Thursday, June 12, 2014

Day 4: Midnight Assault aka the Portage and Tenakee Inlet

 The GPS alarm sounded at 12:30 am and we emerged from a six hour slumber to hurriedly pack up our gear. When we hit the water at 1:20 am I was shocked to see the explosion of light and color in the inky water. We had enough light to make out the mountains, rocks and shoreline, but plenty of dark to appreciate the bioluminescence glittering off our paddles and the wakes of our boats. Suddenly a midnight assault seemed like the only way to do the trip.

We had five miles to go to the portage and wanted to hit the high tide at about 3:30 am. Fortunately, this area is shallow and the water was glassy. The reflections in the water were amazing.

We had a little trouble finding the last pond, simply because 1) we didn't choose to go right enough and 2) with only a 14 foot tide, the portage looked like the shore instead of a marsh. If you stay far to the right, you'll be able to see the break in the trees and find the route to the final pond. We meandered back and forth a little before we found where we needed to go.

Fortunately, we were able to guide or "line" our boats through most of the route, walking beside them. We carried them the last 50 feet and then with packs on our backs paddled across the last pond.

In the middle of the pond I heard a distinct, "Woof, woof". I asked Mr. X if he had heard it. As we landed Mr. X heard a "Woof, oof" and asked me what I thought it was and I said, "A bear, I'm gonna grab the bear spray. HEY BEAR!" But first I had to extricate myself from the ankle deep mud and make sure I still had my shoes. Meanwhile Mr. X is checking his back as he stands on shoreline lavishly spread with bear scat. "YIP-UP" hollered Mr. X and then we shouldered our packs and held our boats by their tube as we traversed the 300 foot portage to Tenakee Inlet, HEY BEAR-ing and YIP-UP-ing every once in a while to give the bear plenty of notice of where we were.

We were at the head of Tenakee Inlet by 4:01 am and finally were looking directly at the mountain Mr. X had dubbed "sugar loaf" that we had admired for the past two days. We also pulled out our no-see-um nets 'cause the midges were biting.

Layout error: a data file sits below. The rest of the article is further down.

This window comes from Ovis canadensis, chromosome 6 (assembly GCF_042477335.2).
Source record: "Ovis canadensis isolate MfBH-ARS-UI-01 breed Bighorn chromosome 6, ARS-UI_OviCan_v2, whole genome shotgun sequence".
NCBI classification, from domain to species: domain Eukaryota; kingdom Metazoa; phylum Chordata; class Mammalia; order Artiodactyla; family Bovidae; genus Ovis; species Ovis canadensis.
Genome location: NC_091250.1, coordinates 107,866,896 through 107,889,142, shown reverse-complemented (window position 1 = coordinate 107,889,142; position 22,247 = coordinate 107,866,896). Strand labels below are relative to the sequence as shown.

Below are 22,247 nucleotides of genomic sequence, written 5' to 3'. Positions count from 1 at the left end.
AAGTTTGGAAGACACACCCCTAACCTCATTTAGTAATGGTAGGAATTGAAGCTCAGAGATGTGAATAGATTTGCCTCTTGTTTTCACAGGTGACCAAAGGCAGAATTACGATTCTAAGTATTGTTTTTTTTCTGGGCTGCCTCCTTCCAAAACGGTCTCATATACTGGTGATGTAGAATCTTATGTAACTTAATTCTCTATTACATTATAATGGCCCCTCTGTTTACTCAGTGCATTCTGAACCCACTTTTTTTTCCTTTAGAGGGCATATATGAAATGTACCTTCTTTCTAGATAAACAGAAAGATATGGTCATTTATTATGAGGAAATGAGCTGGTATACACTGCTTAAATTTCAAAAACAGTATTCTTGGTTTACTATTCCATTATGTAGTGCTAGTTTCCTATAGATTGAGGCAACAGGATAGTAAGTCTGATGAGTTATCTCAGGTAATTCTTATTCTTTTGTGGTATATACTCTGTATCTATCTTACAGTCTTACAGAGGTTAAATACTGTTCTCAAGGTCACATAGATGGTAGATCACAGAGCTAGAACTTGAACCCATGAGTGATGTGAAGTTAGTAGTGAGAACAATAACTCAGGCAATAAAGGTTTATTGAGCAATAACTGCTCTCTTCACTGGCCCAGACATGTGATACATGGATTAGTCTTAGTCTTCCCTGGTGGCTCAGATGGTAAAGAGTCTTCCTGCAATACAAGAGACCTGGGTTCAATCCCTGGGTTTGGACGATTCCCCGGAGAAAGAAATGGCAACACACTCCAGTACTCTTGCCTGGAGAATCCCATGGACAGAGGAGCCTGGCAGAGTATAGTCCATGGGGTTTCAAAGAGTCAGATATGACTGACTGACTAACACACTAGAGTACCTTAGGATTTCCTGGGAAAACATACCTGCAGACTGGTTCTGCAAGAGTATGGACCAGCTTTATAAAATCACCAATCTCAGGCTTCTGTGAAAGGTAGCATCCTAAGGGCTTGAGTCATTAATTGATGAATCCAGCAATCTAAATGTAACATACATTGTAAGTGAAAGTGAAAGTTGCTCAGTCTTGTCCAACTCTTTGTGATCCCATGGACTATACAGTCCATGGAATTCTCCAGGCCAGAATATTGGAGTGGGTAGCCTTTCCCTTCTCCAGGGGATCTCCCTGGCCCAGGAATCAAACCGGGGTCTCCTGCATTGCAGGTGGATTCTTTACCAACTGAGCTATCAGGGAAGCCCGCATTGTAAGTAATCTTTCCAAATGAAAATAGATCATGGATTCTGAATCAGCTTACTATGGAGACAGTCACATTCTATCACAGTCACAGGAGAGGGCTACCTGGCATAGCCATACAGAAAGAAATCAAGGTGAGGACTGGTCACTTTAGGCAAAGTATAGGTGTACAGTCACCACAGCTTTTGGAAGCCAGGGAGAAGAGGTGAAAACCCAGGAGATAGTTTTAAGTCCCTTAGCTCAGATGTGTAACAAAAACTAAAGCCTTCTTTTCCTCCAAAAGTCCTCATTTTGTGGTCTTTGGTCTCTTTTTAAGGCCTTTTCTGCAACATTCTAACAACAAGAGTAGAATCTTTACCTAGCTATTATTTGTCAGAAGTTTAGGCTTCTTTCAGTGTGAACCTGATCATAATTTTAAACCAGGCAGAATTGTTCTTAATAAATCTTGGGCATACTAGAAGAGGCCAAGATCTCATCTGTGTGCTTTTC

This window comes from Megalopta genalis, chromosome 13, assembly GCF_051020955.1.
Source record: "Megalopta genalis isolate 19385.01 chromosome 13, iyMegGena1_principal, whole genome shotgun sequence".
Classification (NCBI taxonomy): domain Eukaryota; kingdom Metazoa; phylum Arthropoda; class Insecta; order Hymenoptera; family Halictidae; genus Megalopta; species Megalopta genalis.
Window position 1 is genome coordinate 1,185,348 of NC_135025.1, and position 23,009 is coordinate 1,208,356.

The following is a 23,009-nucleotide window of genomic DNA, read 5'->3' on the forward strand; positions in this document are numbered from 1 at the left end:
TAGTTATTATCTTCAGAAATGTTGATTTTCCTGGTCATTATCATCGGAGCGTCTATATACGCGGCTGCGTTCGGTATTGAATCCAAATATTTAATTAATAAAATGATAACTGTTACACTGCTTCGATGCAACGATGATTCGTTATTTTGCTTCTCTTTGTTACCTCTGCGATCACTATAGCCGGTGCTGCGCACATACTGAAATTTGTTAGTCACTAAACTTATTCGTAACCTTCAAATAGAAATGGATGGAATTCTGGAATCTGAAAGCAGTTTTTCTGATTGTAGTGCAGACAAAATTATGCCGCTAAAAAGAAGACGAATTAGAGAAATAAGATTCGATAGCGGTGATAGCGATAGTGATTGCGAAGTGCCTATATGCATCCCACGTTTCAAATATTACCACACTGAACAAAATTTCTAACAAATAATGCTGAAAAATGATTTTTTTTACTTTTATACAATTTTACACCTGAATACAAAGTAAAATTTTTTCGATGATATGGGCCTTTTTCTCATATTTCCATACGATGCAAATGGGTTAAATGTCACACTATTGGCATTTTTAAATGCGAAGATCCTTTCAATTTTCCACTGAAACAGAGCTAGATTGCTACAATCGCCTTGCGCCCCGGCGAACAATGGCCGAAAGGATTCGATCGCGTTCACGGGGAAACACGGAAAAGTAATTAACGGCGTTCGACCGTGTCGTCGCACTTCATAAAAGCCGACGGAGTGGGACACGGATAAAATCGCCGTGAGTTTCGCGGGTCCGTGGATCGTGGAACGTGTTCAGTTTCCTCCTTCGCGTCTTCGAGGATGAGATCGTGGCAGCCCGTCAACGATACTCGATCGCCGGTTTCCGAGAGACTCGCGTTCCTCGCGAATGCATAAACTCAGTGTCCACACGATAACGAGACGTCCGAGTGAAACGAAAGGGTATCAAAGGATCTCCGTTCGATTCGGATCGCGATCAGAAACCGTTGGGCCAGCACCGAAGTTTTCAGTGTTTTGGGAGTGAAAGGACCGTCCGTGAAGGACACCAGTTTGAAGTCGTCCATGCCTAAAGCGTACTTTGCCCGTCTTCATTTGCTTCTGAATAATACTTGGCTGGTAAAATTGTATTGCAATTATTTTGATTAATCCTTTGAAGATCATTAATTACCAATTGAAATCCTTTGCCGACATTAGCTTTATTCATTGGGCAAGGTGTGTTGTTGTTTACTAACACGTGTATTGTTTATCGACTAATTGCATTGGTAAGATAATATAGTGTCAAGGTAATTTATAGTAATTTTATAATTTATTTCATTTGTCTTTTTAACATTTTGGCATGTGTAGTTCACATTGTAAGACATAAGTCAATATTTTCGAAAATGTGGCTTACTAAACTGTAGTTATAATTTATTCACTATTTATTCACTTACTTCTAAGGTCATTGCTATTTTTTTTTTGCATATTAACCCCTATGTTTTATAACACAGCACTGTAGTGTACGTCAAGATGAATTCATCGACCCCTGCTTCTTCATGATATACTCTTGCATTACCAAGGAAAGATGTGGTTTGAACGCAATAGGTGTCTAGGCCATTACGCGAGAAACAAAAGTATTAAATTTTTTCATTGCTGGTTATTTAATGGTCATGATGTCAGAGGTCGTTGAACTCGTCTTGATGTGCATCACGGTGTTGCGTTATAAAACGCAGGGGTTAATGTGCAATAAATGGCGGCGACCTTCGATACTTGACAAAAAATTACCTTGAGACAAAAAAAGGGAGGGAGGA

Mr. X then made friends with a group of sea lions who followed us for the next 17 miles.

The going was good and we were enjoying the flat water and falling tide. We followed the shoreline and quickly passed the island on which we planned to eat breakfast. I spotted sea stars that appeared to be more than two feet long. I also watched the languid swimming of jelly fish.  We paddled out to the middle of the inlet, catching the best currents, but finally at about 9 am, we needed to stop for breakfast and I heard water running - always a good idea to get water when you can. As we approached the shore, however, I spotted two rocks that weren't rocks, but instead a sow and 2nd year cub eating greens on the beach. I voted for not going ashore.

Eventually we found another beach on which to eat our blueberry oatmeal.

After another two hours of paddling, it had started to rain and I was getting a little cold. We stopped on a sandy spit and I was wishing and wishing that there was a remote cabin perched just around the corner. We had a lunch of sweet and sour pork and then filtered some water from a stream. A loon landed on the beach and shouted its haunting call across the water. 

By now the tide had turned and was rising. Along with the rain came a bit of wind and the waves were growing. I was starting to get frustrated with how challenging the travel was becoming, and a little scared of the waves. Mr. X took the lead and got me through some white caps. Eventually, I landed on a beach and suggested that we either camp or continue on foot. By now we'd been in "go" mode for more than14 hours and so Mr. X recommended that we skip dinner, and pitch the tent where we were. I agreed and we set to work.

Tenakee inlet has more wildlife than Port Frederick and although we were on the north side which is not known for lots of bears, it still is Chichagof island. We have heard of bears gnawing on packrafts so we dissembled the boats and used them as ground cloth under the tent. Mr. X stashed the bear canister with all food and scented items down the beach and then he climbed a tree and stashed our packs with the rest of our gear including dry suits. And then I turned around and realized that there was a bear trail on the beach and deer scat in the fragrant and soft pea plant around the tent.

By 5:30 we were bedded down and shortly later asleep. I got a nice nap and then the rest of the evening, I heard animal footsteps and crashing waves. At one point I was certain there were at least three deer outside, but later the snuffing and stomping on the beach I convinced myself were bears.

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